9. BroncoDave

    BroncoDave Member

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    Ok, so I will use 16 or 14 gauge wire. The coil is on the middle leg of the "M" and only magnetizes that leg. Would it help if I put two more coils on the other two legs?
    The reason the other magnet and weight came off the cable is that I was using a carabeener to attach them to the cable. I am now using a threaded reusable chain link. No lead in the well. Just chromium 6. Did I mention I live in Hinkley, Ca? The town that made Erin Brockavich famous. The battery setup is what it is. I have to use what I have or can pick up for free. My budget for this is zero. The purpose of this whole project is to deepen the well. To do so, I first need to reach the bottom of the well by removing all the rusty flakes of old well casing that have fallen to the bottom. The well was originally drilled to 120' and is now 115'. That means I still have 5'x8" of rusty metal flakes to remove.
     
  10. DerStrom8

    DerStrom8 Super Moderator Most Helpful Member

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    Just checking, is this what your electromagnet looks like?

    magnet.png
     
  11. BroncoDave

    BroncoDave Member

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  12. DerStrom8

    DerStrom8 Super Moderator Most Helpful Member

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    It couldn't hurt to have coils on the other two "legs", but really you would be better off with a bar or U shaped magnet.
     
  13. KeepItSimpleStupid

    KeepItSimpleStupid Well-Known Member Most Helpful Member

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  14. alec_t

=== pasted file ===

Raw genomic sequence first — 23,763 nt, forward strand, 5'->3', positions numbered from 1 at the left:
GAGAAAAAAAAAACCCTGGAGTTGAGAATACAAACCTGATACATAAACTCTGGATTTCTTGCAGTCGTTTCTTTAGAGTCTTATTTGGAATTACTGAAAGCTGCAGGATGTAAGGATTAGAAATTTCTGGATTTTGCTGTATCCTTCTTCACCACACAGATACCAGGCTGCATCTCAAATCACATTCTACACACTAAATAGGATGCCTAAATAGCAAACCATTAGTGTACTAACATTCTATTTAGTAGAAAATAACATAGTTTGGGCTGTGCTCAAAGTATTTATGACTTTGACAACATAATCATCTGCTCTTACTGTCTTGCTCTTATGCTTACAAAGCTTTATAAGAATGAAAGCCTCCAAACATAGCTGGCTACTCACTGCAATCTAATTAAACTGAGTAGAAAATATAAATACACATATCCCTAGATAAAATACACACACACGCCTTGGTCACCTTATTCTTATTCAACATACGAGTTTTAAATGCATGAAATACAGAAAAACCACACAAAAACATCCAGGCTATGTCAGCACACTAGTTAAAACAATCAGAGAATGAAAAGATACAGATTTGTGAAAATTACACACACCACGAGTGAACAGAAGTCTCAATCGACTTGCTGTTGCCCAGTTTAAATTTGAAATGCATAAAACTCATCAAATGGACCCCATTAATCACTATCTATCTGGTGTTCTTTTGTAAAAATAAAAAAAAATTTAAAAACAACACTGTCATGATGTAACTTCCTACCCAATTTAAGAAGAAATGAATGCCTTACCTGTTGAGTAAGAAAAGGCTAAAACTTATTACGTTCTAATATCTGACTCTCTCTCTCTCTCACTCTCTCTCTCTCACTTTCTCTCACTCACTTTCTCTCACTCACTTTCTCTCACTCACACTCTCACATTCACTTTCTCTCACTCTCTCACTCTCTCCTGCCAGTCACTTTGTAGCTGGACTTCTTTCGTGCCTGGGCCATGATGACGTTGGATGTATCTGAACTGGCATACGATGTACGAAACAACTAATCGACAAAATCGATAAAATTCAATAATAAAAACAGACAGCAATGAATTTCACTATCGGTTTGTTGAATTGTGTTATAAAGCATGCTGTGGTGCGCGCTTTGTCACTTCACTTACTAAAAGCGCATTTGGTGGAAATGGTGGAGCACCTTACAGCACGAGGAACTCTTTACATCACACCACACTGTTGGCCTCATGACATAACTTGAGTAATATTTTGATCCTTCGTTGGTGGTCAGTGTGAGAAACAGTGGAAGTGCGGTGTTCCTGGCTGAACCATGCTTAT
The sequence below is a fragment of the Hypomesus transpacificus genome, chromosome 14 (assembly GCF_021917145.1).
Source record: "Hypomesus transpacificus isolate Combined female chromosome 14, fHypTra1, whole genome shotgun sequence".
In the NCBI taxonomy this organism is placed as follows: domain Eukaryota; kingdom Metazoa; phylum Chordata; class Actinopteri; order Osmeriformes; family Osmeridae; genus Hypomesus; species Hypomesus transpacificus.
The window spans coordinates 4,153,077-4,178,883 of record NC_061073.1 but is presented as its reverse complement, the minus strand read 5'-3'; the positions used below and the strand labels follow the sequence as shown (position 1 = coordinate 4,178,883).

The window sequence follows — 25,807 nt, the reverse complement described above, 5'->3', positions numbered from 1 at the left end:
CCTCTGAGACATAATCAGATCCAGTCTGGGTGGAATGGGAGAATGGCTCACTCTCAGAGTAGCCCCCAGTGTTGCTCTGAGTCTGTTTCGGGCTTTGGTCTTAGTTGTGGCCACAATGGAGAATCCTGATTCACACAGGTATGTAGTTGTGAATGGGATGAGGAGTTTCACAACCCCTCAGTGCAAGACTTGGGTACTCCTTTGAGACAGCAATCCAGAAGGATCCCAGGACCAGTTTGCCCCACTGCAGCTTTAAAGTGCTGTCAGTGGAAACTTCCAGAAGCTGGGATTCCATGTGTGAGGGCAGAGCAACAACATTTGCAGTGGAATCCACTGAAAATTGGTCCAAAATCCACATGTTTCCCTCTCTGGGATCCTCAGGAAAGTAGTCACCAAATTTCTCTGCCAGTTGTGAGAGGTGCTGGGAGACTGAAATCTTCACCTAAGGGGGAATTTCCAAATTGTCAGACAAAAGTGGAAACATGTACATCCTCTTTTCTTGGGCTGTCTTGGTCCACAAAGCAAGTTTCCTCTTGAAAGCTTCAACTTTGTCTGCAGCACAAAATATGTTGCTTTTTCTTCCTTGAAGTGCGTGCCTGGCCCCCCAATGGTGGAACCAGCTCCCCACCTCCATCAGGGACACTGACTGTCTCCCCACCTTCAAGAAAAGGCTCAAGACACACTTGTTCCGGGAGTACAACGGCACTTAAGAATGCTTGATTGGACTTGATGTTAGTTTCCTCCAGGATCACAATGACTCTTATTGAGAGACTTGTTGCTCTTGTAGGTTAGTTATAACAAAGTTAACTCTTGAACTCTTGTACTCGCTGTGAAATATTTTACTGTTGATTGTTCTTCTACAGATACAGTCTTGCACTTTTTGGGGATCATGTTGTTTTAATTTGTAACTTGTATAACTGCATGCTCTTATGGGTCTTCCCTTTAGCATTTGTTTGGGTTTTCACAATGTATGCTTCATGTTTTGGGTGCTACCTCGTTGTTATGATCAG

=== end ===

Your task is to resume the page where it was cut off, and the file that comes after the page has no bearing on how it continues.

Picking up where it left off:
alec_t Well-Known Member Most Helpful Member

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    To take advantage of having 3 coils rather than 1 you'd have to bump up the driving voltage for series-connected coils or else increase the wire thickness yet again for parallel-connected coils.
     
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  15. BroncoDave

    BroncoDave Member

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    Ok, so I will use 12 or 10 gauge wire and add two coils in series and run all 3 batteries in series. That will give me 24v. Thanks to all for the help. I will let you know how it works.
     
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  16. alec_t

    alec_t Well-Known Member Most Helpful Member

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    If you use multiple coils you will, of course, have to get the magnetic polarities correct for the three limbs of the core.
     
  17. BroncoDave

    BroncoDave Member

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    Splain please.
     
  18. DerStrom8

    DerStrom8 Super Moderator Most Helpful Member

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    You need to make sure the wire is wound in the correct direction so that one coil does not cancel another out. Again, using an "M" shaped core really is not going to work very well for this.
     
  19. BroncoDave

    BroncoDave Member

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    Would it be better if I cut the middle leg off and put a coil on each of the two remaining legs? And power them in series with 24v and 150' x 2 of 10 AWG wire?
     
  20. DerStrom8

    DerStrom8 Super Moderator Most Helpful Member

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    I would recommend cutting the middle leg off, definitely. You can either wind a coil around each of the legs (just make sure they're wound in the same direction) or wind a single, large coil around the center. 10 AWG is quite thick, I'm not sure if it will be able to provide a very powerful magnetic field, but at least it should be able to handle the current. Figuring out how well it would work requires a fair amount of math that I am not very interested in doing at the moment :p Either way you'll need to watch the insulation, you don't want the windings shorting against each other or the core.
     
  21. BroncoDave

    BroncoDave Member

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    I have to dip the whole thing in Plasti-Dip to seal it for under water use. The coils are pre wound. They are the big ones off the microwave transformers.
     
    Last edited: May 1, 2014